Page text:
Commerce, curatorial or carnival? Gallerists stake out various positions when wrangling the art fair as ‘form’. Some might stuff their booths with the unsold stock from their bulging backrooms, hoping to finally place those space-hogging works. Others think more carefully about the image they want to project – their brand – the participation in a fair an extension of carefully curated identity. Some go all out, either with dazzling eye-popping installation tropes, or with full-blooded solo presentations, taking full advantage of the attentions, however brief, of the teeming hordes that prowl the corridors. Most strive to achieve a balance somewhere amongst these options, respecting the artists and their work, and hoping to make a buck. And in the current climate, with the undoubted difficulties of access and proximity, gallerists have the added challenge of ‘pivoting’ ‘nimbly’ in order to maximise opportunities.
Melbourne’s Spring 1883 Art Fair, usually held in the accommodating confines of that grand dame The Windsor but abruptly interrupted by Covid, has had to spread out across a variety of sites – usual showrooms now quickly re-hung, borrowed spaces re-fitted for purpose, and the odd generous benefactor or retail destination opening their doors to emergent talent. Happily, despite the partying and conspicuous consumption typical of the art fair form, at this reconfigured & decentralised fair the art remains the focus, the gallerists personable, the conversation informed and we encounter plenty of quality to consider – from the wholly ingratiating to the cooly standoffish. So, a quick critical whip around and an encouragement to download details from Spring’s website and take your own tour of their ‘satellite spaces’.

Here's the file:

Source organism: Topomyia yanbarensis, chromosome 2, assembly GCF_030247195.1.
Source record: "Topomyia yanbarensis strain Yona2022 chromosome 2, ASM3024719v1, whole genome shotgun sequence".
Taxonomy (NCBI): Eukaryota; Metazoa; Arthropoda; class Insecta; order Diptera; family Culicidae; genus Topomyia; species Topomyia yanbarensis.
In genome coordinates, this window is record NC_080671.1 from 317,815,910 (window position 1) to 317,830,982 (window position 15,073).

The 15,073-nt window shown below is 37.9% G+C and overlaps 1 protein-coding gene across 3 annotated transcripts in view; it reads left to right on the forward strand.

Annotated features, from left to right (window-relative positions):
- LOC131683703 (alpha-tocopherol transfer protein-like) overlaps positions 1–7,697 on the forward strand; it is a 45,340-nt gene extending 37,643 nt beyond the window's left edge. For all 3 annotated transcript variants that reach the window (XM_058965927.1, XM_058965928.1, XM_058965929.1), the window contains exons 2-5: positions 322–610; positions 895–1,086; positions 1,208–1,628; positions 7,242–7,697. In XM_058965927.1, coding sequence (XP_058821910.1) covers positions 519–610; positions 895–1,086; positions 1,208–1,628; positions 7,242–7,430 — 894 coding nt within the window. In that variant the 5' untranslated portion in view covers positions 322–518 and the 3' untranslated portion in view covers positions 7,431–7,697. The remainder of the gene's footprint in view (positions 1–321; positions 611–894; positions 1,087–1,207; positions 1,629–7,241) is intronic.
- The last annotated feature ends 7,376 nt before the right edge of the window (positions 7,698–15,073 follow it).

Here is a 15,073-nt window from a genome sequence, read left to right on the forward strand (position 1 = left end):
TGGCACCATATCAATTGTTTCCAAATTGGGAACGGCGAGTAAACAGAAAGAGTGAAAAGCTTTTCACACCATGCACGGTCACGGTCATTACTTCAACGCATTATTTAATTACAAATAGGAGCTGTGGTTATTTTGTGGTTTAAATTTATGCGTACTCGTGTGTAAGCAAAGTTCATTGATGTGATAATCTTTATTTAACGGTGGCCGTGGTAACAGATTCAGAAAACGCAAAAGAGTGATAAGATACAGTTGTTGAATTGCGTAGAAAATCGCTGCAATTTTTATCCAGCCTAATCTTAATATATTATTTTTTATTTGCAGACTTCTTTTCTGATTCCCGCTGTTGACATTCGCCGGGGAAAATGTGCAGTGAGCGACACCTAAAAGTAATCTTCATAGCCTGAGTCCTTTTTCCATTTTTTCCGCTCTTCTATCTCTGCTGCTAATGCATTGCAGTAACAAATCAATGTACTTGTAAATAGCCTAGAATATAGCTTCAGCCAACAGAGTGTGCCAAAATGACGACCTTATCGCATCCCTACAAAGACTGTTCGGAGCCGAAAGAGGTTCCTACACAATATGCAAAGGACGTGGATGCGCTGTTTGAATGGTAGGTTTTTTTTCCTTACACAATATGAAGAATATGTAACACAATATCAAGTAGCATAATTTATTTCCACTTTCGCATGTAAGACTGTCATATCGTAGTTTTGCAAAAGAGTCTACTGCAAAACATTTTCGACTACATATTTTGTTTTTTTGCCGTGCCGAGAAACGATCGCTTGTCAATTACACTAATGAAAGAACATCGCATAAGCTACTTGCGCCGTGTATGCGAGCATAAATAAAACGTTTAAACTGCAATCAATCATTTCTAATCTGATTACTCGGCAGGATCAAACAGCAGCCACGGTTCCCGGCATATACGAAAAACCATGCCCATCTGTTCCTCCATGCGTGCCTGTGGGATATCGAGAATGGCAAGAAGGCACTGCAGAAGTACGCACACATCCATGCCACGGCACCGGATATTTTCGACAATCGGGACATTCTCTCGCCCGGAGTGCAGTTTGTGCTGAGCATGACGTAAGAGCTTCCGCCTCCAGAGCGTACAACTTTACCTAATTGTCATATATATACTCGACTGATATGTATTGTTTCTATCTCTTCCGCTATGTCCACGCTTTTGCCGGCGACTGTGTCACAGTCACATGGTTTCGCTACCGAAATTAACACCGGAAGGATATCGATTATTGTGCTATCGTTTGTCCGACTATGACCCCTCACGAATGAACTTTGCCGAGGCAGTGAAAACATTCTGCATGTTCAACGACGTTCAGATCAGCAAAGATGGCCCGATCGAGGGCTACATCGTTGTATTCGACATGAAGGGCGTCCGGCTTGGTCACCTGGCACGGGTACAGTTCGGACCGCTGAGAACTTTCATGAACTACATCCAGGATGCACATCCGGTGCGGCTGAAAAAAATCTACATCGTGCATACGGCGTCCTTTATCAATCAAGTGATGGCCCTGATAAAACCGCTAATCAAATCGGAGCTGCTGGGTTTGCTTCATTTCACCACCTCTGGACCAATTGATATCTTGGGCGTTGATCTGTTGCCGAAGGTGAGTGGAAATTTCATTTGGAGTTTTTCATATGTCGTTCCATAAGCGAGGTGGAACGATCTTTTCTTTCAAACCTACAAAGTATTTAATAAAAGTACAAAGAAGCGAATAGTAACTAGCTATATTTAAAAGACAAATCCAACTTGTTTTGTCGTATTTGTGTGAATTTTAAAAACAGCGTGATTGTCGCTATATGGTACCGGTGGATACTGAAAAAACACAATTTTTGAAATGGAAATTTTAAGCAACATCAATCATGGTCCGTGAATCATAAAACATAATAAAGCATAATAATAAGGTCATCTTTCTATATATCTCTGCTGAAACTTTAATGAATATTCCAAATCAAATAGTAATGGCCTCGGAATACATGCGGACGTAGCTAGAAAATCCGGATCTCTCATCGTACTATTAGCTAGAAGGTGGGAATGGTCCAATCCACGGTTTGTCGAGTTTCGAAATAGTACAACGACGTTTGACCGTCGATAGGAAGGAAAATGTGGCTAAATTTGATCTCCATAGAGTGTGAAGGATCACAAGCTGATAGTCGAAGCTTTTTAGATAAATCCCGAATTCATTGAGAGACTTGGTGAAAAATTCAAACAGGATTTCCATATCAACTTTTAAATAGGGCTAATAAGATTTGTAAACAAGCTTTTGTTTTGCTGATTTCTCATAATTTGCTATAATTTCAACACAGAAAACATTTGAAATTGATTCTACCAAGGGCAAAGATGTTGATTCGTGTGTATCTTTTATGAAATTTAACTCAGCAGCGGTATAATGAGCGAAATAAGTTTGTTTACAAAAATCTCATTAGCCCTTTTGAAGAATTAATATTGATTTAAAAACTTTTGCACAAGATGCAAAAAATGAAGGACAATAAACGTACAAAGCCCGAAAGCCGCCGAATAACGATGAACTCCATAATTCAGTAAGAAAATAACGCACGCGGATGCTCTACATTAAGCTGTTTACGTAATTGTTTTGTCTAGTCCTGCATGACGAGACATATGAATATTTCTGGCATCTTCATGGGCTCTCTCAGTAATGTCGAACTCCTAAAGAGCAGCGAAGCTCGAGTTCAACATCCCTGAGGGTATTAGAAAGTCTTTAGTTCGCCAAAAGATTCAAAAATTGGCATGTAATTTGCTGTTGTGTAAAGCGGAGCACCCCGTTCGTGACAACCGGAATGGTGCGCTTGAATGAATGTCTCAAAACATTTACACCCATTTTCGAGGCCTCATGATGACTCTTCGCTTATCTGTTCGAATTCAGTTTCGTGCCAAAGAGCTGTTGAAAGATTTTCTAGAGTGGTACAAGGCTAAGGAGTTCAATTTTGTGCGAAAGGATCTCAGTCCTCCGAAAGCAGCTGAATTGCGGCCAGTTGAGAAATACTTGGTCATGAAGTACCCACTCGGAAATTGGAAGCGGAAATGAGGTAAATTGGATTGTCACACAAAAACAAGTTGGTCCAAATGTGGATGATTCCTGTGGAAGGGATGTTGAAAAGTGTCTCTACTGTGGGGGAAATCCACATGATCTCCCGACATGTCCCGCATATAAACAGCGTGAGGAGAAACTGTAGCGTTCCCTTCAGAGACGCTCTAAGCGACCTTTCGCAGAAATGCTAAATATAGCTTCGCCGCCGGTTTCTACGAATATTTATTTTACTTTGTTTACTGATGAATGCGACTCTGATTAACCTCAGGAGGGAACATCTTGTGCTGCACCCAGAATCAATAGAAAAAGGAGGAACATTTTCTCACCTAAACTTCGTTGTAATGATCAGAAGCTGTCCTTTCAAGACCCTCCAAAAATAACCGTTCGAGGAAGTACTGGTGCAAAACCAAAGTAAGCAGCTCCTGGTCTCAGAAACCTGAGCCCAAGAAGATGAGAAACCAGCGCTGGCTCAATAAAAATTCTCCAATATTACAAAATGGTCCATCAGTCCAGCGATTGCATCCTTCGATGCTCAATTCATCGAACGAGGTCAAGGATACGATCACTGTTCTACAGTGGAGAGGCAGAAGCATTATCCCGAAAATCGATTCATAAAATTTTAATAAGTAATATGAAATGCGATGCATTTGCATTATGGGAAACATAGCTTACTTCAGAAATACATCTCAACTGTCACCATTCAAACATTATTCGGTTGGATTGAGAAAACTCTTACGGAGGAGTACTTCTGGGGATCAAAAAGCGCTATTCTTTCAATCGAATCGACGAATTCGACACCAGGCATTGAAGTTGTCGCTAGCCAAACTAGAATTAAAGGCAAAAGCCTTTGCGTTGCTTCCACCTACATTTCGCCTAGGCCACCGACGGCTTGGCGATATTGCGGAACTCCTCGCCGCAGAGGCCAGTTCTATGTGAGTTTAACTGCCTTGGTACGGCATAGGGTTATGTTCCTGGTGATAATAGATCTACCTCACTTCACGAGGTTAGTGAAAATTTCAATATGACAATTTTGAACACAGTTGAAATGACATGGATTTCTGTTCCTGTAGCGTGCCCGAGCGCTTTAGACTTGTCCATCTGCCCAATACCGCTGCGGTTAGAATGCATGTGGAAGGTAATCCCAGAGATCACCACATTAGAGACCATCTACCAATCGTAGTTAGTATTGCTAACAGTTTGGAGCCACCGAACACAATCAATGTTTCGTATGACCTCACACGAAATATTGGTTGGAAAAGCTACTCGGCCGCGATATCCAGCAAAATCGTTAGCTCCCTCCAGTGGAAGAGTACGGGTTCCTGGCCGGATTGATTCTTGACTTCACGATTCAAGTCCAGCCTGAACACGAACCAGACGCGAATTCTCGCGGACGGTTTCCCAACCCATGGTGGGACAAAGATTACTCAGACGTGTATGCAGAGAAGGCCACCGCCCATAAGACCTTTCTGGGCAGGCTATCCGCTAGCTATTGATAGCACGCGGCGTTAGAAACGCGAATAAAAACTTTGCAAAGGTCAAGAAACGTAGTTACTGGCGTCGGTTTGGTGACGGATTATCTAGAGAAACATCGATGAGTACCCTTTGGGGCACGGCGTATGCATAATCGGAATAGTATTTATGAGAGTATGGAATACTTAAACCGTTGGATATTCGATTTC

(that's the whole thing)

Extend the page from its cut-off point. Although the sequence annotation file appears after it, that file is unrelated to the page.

Heading south, painting is the primary focus at Nicholas Thompson’s pop-up, much of it appealing in instances either heaving with paint or breezy of touch, depending on your taste. Amber Wallis stands out with two murmuringly stately workouts in tenebrous tone whilst Leo Coyte lightens the mood with his dashing and comic “On the Farm”, obviously the apple of someone’s eye!